|By JULIETTE ROSSANT |
It should come as no surprise that the Sundance Channel will broadcast its Season 3 Iconoclasts episode with Wynton Marsalis and John Besh on Thanksgiving Day, Thursday, November 22, at 10:00 P.M. ET/PT.
That is not just because John is an accomplished chef, and Thanksgiving is all about food. It is also because both artists focus on giving and receiving in terms of both theirs Arts and their communities. Both are native sons of New Orleans and have known each other for some time.
The program follows John to New York City, where he joins Wynton behind the scenes at Jazz at Lincoln Center, where Wynton is Artistic Director. Wynton is conducting a composition called "Congo Square," after a historic section in New Orleans. During rehearsal, discordant music blares, reminiscent of kitchen chaos. John remarks, "I wish I could say I was the Wynton Marsalis of food": through the course of the show, it becomes clear that Wynton considers John his equal.
In New Orleans, Wynton joins John to discuss issues facing the city after Hurricane Katrina. Each have tried to help the city. They visit Congo Square as they wander the streets, examining the collaborative nature of their art and their deep connections to the "Big Easy." John joins Wynton at the Montreal Jazz Festival for a performance of the "Congo Square." The earlier warm-up has led to an amazing performance, much as food prep leads to presentation.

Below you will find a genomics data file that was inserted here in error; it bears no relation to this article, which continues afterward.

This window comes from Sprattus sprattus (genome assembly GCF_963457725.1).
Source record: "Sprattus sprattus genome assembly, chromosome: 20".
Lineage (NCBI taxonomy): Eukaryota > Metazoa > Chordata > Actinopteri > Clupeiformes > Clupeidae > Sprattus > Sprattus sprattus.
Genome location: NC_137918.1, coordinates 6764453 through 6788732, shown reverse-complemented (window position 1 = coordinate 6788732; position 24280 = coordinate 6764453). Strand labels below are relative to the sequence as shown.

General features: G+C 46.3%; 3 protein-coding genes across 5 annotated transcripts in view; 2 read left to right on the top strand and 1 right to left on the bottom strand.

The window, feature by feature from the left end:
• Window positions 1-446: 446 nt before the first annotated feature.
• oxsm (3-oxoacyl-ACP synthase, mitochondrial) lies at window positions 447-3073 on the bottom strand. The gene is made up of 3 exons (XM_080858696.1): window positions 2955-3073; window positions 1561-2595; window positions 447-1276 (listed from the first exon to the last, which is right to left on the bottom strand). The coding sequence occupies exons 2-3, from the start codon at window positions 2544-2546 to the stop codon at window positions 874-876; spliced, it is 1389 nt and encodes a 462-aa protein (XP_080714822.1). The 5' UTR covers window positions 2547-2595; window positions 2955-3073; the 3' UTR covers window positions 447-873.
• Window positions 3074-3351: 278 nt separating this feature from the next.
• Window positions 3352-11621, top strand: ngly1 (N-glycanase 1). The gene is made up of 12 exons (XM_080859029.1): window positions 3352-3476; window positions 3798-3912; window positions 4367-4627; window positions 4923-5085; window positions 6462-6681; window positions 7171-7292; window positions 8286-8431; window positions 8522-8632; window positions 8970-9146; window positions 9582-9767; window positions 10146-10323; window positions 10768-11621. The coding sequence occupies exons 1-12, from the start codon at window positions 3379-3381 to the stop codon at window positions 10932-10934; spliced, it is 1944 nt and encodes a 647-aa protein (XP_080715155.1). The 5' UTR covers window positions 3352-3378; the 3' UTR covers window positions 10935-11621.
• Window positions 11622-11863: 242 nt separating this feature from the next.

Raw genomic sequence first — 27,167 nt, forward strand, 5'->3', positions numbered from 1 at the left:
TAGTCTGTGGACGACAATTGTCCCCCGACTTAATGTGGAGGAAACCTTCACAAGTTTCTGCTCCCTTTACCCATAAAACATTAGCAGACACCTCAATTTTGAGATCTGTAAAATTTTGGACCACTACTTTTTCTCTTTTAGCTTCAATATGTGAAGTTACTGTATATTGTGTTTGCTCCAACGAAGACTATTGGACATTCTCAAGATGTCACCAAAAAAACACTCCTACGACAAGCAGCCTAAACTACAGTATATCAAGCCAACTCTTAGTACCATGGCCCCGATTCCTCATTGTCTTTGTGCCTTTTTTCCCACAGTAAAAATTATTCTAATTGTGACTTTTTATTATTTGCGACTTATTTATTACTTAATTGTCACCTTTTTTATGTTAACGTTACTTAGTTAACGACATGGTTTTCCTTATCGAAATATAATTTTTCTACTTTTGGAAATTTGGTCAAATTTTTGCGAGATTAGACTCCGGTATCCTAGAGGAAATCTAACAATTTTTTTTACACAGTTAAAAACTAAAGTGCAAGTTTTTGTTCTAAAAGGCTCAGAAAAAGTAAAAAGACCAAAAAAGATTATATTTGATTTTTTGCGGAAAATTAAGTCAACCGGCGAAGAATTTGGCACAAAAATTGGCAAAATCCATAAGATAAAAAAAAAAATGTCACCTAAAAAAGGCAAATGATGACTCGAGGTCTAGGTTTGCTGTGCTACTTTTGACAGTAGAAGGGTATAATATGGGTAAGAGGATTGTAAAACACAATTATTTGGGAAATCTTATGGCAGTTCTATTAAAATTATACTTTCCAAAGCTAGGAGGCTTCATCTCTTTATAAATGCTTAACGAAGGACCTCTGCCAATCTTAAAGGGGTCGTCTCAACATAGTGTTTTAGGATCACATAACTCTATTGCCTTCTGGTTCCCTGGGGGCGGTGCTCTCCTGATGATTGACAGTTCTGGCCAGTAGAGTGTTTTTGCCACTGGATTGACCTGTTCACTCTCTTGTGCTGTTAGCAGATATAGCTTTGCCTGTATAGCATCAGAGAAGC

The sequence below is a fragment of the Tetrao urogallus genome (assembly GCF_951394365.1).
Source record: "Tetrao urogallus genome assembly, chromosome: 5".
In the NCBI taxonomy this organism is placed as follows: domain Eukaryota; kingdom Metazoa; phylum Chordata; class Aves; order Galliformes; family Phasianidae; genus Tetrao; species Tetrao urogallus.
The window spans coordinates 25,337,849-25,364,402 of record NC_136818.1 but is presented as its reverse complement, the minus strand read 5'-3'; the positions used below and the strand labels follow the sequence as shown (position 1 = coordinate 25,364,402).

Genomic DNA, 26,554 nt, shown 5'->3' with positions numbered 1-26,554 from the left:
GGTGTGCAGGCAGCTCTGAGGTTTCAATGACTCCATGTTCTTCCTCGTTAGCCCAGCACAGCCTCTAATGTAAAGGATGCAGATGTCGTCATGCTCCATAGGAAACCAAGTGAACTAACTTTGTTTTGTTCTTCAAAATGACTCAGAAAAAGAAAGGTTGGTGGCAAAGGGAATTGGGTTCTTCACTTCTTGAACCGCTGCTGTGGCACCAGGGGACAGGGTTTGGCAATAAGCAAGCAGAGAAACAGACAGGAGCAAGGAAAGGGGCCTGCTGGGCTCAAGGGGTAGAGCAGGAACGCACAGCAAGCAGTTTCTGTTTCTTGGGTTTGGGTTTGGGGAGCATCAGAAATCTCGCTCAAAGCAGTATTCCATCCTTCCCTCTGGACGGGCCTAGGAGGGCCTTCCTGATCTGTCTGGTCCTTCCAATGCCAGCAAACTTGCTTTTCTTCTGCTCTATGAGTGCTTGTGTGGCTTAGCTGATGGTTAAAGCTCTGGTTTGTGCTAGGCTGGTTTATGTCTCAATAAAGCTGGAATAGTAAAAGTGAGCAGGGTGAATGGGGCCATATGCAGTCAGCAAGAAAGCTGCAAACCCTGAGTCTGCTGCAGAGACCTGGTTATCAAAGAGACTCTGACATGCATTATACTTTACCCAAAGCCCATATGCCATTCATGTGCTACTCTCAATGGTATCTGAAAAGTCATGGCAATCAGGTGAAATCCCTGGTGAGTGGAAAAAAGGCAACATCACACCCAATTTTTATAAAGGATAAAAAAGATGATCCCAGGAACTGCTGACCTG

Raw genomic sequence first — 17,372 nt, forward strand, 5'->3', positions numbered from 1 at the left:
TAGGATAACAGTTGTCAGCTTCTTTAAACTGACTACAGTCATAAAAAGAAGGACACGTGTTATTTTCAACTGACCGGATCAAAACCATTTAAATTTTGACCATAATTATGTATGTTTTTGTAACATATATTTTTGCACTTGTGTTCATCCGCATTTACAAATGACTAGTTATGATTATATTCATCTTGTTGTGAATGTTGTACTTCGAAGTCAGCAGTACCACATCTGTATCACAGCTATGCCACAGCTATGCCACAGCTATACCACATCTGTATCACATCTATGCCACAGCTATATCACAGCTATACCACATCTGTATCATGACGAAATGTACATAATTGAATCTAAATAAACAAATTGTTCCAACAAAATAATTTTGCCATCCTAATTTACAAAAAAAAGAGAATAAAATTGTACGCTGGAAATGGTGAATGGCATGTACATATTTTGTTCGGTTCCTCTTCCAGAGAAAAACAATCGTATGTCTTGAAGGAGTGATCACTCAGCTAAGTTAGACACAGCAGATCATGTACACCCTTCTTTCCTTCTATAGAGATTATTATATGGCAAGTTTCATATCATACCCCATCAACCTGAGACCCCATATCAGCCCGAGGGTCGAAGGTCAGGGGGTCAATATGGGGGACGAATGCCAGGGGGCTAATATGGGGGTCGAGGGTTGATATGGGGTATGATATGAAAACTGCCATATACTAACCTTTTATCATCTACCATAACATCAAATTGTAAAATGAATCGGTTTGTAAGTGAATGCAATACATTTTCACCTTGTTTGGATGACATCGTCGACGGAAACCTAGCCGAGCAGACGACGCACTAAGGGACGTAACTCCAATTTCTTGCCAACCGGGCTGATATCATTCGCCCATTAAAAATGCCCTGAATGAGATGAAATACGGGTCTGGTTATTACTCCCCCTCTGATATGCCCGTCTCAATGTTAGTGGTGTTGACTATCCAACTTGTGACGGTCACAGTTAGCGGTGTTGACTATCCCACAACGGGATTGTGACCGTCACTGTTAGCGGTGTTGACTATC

Wynton goes with John to eat his food and to the restaurants John has helped rebuild. They watch fried chicken in preparation at Willie Mae's Scotch House. John talks about his newest restaurant, La Provence, which he bought from his mentor Constantin "Chris" Kerageorgiou. Attached to the restaurant is a small farm where John practices sustainable farming techniques to raise pigs, chickens, and vegetables. Sustainability took on new meaning for him after witnessing the hurricanes of 2005, unprotected by the former marshes around the city.
The two artists discuss their mentors and large families, segregation and poverty, and the need to continue to learn. Both lament the fact that New Orleans is not producing the talent that it once did. They fret over the need for youth's connection to culture, food, and music.
These are mere highlights of an episode that transcends Iconoclasts's mismatching of Mikhail Baryshnikov and Alice Waters in its second season (see previous article).
So, come 10:00 PM on Thanksgiving, settle back and digest with these two gifted artist.
New York Times, New York Post, MediaBistro
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